26 May, 2007

2005 CNNP "Big Blue Mark", 2005 Jiangcheng Yesheng, 2005 Simao Yesheng

It's been a long Saturday, man vs. Matlab. I need some good tea to unwind. Will the three shengpu from TeaCuppa do the trick? Come hither...

As yesterday, these samples will remain anonymised until all results are in. I am planning to publish the conclusions of the event next week-end, and so for those few tasters left yet to taste, do send your notes by then if you'd like them included (but do not feel obliged to do so).

Brewing parameters for all three samples are identical:

~10cl of Caledonian Springs @ 100C in 20cl shengpu pot; ~5g of leaf; 1 rinse

Sample D

Dry leaves:
Long, whole leaves, with a large number of yellow (usually suspicious) leaves. A nondescript aroma of generic pu'er lingers. The compression is very loose, almost maocha. I found the leaves' appearance rather pretty - what say you?

12s, 15s, 20s:
You may note just three infusions were made - not a favourable sign. The initial infusion had a sticky, sugar lengxiang which rapidly vanished in subsequent brews.

This leaf tastes very young, with plenty of ku from the mid-taste onwards to the throat - this lingers, but there is little patience in the fragile, quiet sweetness that constitutes the flavour.

The ku is strong in later infusions, almost becoming raggedly so - like a speaker turned up louder than its quality can handle.

Wet leaves:
Hand-picked, whole, and pleasant. Some red edges from bruised leaves. Very green.

Thin and not very interesting, this tea was at least energetic - my arms and throat flushed with warmth. There was little flavour, complexity, or presence to arouse my attention.

Sample E

Dry leaves:
Dark and matted. Broken leaves of all grades. This does not bode well.

12s, 15s, 30s:
A murky, yellow soup. The wenxiangbei is interesting, opening with something like the contents of a stable (sharp, deep straw), and ending in a sickly-sweet lengxiang.

More drinkable than D, this had a tang running through it similar to artificial sweeteners - something edgy, like saccharin. No huigan to be found, nor presence in the nose, this tea is muted in all ways. It is a harmless background tea while I unwind with "Blood On the Tracks".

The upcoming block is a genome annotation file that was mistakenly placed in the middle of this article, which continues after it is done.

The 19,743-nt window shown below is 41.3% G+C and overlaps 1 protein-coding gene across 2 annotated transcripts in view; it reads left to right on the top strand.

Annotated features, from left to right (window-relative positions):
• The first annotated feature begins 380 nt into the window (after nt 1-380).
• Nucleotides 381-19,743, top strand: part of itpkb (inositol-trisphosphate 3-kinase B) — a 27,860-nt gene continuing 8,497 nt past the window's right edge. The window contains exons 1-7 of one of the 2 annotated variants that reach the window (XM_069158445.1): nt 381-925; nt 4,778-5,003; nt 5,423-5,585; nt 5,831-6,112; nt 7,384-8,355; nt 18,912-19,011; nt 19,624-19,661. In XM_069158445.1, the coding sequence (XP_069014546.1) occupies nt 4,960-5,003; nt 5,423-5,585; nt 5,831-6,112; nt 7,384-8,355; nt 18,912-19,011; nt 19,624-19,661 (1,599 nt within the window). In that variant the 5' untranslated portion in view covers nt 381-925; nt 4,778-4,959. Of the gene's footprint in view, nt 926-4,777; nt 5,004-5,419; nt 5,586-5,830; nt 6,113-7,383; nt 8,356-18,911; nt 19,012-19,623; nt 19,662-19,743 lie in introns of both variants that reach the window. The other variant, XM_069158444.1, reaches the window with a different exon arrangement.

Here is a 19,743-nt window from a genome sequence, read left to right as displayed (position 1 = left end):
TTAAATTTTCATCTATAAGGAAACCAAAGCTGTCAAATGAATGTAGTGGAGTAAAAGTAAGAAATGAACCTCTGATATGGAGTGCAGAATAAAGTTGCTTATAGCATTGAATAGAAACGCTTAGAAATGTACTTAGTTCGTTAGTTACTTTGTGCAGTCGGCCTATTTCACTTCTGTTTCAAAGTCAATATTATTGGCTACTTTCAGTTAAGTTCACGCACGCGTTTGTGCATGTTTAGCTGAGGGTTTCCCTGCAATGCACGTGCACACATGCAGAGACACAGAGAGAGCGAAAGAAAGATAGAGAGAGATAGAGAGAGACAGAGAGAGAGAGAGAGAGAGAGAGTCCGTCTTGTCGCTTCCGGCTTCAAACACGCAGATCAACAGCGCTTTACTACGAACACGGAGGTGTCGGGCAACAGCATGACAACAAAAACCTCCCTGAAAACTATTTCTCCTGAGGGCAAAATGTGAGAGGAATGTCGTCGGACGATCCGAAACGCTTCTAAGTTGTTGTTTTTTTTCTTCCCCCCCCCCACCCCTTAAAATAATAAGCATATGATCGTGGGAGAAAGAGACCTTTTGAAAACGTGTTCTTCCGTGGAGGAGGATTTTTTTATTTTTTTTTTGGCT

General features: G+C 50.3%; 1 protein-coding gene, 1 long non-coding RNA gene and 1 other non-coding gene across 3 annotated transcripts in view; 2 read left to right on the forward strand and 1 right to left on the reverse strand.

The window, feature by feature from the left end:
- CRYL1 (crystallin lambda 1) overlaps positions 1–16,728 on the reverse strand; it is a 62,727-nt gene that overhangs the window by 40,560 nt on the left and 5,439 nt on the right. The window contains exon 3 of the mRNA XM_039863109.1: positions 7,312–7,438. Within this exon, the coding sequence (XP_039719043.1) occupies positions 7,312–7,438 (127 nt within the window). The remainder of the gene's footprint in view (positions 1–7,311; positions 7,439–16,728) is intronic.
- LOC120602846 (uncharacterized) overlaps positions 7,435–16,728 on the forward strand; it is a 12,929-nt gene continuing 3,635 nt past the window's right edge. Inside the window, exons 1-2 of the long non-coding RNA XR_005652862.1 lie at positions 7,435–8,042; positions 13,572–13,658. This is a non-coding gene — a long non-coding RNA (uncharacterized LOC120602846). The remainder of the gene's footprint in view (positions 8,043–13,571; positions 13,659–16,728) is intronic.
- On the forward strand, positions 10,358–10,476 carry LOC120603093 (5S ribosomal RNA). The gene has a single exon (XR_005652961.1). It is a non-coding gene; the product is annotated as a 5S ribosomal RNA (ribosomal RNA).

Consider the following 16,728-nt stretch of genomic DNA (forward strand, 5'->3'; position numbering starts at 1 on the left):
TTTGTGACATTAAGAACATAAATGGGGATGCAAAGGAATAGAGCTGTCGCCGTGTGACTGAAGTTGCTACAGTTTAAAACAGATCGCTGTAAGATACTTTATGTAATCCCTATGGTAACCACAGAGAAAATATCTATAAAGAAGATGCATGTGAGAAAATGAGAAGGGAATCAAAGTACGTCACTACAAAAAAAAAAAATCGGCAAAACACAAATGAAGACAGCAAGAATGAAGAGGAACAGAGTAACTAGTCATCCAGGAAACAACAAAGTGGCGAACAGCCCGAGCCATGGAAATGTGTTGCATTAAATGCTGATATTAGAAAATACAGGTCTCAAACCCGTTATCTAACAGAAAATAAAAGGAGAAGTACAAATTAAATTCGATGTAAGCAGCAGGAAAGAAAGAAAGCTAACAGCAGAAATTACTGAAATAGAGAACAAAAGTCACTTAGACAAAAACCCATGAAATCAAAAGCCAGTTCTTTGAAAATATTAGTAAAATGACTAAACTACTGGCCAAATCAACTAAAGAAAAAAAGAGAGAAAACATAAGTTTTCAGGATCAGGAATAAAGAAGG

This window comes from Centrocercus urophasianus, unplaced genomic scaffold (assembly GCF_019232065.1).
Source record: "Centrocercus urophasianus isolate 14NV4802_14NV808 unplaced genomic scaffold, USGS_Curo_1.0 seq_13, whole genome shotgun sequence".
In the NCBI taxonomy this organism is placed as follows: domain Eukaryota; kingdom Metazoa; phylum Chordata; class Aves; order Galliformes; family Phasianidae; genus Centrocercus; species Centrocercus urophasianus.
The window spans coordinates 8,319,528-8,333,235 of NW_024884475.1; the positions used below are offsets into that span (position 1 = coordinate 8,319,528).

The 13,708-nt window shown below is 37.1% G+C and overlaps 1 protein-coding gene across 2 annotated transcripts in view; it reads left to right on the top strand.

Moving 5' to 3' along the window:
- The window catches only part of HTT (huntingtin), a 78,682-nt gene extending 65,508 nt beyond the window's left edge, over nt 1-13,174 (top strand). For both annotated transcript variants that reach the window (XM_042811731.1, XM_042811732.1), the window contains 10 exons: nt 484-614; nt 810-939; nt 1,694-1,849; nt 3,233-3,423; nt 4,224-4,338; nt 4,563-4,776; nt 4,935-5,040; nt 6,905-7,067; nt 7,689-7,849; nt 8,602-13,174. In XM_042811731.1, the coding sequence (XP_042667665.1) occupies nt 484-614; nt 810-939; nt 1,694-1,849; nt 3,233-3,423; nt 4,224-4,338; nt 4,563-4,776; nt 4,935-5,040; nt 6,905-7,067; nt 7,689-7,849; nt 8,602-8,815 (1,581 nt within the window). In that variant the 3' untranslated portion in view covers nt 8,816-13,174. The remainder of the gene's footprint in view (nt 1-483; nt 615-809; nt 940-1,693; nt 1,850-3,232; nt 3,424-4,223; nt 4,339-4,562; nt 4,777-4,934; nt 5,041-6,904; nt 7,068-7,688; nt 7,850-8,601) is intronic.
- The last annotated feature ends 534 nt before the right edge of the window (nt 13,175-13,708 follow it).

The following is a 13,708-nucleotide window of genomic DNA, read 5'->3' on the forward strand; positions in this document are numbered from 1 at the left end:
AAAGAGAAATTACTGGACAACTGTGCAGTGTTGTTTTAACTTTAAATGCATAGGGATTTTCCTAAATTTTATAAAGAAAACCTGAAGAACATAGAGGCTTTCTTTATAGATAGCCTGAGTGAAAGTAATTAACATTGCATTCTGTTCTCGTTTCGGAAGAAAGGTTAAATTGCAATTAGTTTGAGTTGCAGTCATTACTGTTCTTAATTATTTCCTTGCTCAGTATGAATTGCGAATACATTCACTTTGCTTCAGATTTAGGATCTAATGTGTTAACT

The final infusion was a failed attempt to coax out some flavour, which seems to be largely absent.

Wet leaves:
Plenty of stems, with a mess of broken sections, from many sizes.

Drinkable, and yet so bland that I found my mind wandering away from the tea-table. I detect no character of yesheng [wild] leaves. This tea has prejudiced me against Jiangcheng factory, of which this is their first product I have encountered.

Sample F

Dry leaves:
Looking somewhat akin to a Wuyi yancha, it is twisted and dark. It has the gentle aroma of nothing in particular.

12s, 20s, 25s:
The soup was a strong orange, initially causing concern of overbrewing; however, the taste was very quiet. A little tanginess, but a truly noteworthy absence of absolutely any else: no huigan, no patience, no nose, no sensation, no flavour, no chaqi. It is a warm cup of "something", after many hours spent with research. VL's kind provision of the Fratres by Arvo Part rings out the death-knell for this tea.

Wet leaf:
Rather pretty little leaves, like nettles. They are very pale, which perhaps explains the lack of detectable characteristics in this tea.

Apart from a monotonic, constant ku, one could be forgiving for thinking that they were drinking warm melon juice.

This is the product of over-farming, and I would very much like to sit down with the farmers responsible and have them drink their own tea. The high price of maocha has led to many ills, and teas like this are certainly among them.


MarshalN said...

The picture of the wet leaves for D has all sorts of alarm bells ringing. The leaf with the small base that widens to a wide tip... looks like benshan!

Anonymous said...

when you say publish, do you mean to say on your blog, or are our notes going to get some air on the teacuppa site?


Hobbes said...


Aren't they odd? They look like the vineleaves you get here. This tea had a lot of yellow in, as you might be able to see in the photograph - it makes for pretty but unpleasant tea. :)


I meant just here - I was going to post a summary thread to pull together the various opinions. There is a general consensus, so far (6-7 tasters).

Toodlepip both,


MarshalN said...

Well.... benshan is.... what they use to fill up low grade tieguanyin.